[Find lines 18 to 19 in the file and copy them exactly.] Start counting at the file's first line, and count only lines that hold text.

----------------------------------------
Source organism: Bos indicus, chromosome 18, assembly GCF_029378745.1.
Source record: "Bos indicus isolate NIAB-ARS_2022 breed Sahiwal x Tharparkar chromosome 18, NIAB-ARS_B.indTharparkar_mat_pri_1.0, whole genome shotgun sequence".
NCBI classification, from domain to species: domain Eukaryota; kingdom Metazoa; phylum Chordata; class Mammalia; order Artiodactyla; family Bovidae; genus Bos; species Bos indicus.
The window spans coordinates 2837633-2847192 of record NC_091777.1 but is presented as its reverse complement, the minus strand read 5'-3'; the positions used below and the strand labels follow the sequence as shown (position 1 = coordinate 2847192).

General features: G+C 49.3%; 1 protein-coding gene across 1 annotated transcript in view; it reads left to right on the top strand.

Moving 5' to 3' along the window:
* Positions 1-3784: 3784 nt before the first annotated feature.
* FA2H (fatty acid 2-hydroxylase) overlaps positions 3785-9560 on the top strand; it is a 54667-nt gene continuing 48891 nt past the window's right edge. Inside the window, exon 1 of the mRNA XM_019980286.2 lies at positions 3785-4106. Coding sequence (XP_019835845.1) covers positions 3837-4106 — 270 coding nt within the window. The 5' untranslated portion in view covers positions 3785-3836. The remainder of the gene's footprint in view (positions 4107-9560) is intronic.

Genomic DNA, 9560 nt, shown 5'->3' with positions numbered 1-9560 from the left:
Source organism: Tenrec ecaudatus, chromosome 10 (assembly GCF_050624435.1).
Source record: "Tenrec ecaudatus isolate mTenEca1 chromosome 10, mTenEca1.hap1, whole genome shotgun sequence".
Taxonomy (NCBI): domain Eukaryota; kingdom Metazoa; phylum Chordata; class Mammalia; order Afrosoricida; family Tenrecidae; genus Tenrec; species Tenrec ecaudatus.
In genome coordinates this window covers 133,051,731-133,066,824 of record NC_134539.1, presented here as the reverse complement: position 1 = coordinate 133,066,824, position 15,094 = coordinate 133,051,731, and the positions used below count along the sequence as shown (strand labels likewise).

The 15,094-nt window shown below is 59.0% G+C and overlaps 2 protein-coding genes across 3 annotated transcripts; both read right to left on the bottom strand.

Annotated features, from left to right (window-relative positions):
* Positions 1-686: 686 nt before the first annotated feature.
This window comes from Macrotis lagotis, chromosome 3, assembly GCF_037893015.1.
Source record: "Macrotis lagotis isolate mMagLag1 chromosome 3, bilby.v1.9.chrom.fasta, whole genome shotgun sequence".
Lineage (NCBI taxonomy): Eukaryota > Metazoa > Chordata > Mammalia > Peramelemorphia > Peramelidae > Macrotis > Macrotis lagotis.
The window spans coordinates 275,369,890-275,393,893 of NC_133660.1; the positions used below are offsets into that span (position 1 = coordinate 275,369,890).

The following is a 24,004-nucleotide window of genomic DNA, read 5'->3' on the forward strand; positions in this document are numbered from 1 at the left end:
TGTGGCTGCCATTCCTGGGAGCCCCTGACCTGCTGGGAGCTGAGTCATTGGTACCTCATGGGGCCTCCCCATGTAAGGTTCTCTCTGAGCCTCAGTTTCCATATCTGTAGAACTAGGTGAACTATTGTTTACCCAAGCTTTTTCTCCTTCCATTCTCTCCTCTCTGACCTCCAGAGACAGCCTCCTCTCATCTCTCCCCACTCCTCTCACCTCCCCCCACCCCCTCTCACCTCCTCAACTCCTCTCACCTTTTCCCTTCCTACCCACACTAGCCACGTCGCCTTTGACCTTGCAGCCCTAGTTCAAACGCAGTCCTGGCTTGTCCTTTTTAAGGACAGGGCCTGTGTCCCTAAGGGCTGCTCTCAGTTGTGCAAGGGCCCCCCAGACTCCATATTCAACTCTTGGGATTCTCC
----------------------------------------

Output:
Source record: "Macrotis lagotis isolate mMagLag1 chromosome 3, bilby.v1.9.chrom.fasta, whole genome shotgun sequence".
Lineage (NCBI taxonomy): Eukaryota > Metazoa > Chordata > Mammalia > Peramelemorphia > Peramelidae > Macrotis > Macrotis lagotis.